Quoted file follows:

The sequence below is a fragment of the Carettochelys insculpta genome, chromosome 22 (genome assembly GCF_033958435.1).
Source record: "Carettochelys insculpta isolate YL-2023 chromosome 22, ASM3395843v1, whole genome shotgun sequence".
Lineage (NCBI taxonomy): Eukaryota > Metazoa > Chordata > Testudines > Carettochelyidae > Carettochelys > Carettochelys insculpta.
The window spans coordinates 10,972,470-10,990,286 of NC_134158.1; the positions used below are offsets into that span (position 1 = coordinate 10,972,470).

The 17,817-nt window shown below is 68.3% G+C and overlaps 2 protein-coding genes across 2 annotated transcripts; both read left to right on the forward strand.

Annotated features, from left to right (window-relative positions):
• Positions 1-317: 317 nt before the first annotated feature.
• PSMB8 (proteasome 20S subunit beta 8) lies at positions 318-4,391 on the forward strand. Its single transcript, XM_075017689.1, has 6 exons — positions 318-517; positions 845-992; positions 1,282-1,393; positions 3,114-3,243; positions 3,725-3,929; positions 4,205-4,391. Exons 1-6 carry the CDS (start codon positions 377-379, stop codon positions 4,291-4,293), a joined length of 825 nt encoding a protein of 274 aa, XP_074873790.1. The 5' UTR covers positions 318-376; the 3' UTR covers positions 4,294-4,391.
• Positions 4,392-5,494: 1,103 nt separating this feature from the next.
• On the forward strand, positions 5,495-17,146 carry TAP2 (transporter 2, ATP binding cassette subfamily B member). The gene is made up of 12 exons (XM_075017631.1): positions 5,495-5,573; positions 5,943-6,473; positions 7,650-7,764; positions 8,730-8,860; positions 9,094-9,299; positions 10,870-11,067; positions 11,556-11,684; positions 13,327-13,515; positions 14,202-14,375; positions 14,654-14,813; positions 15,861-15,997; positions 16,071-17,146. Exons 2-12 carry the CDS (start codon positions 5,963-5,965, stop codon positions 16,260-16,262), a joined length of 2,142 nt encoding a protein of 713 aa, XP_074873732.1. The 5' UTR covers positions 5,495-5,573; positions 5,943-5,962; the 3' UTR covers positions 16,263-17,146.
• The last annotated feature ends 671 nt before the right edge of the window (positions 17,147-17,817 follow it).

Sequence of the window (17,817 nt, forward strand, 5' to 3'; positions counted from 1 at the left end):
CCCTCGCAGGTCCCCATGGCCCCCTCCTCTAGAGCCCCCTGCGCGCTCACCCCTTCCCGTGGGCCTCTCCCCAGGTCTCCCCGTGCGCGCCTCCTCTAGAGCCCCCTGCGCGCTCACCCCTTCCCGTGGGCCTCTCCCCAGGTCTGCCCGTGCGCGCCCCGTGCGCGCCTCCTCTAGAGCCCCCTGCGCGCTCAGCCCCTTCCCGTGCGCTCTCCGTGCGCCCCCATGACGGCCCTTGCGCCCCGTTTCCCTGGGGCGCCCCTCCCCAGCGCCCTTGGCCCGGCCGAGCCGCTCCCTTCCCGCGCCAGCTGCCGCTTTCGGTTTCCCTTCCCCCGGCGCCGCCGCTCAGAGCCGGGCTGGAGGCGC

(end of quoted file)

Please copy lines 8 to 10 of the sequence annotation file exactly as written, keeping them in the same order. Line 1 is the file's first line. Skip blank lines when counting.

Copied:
• PSMB8 (proteasome 20S subunit beta 8) lies at positions 318-4,391 on the forward strand. Its single transcript, XM_075017689.1, has 6 exons — positions 318-517; positions 845-992; positions 1,282-1,393; positions 3,114-3,243; positions 3,725-3,929; positions 4,205-4,391. Exons 1-6 carry the CDS (start codon positions 377-379, stop codon positions 4,291-4,293), a joined length of 825 nt encoding a protein of 274 aa, XP_074873790.1. The 5' UTR covers positions 318-376; the 3' UTR covers positions 4,294-4,391.
• Positions 4,392-5,494: 1,103 nt separating this feature from the next.
• On the forward strand, positions 5,495-17,146 carry TAP2 (transporter 2, ATP binding cassette subfamily B member). The gene is made up of 12 exons (XM_075017631.1): positions 5,495-5,573; positions 5,943-6,473; positions 7,650-7,764; positions 8,730-8,860; positions 9,094-9,299; positions 10,870-11,067; positions 11,556-11,684; positions 13,327-13,515; positions 14,202-14,375; positions 14,654-14,813; positions 15,861-15,997; positions 16,071-17,146. Exons 2-12 carry the CDS (start codon positions 5,963-5,965, stop codon positions 16,260-16,262), a joined length of 2,142 nt encoding a protein of 713 aa, XP_074873732.1. The 5' UTR covers positions 5,495-5,573; positions 5,943-5,962; the 3' UTR covers positions 16,263-17,146.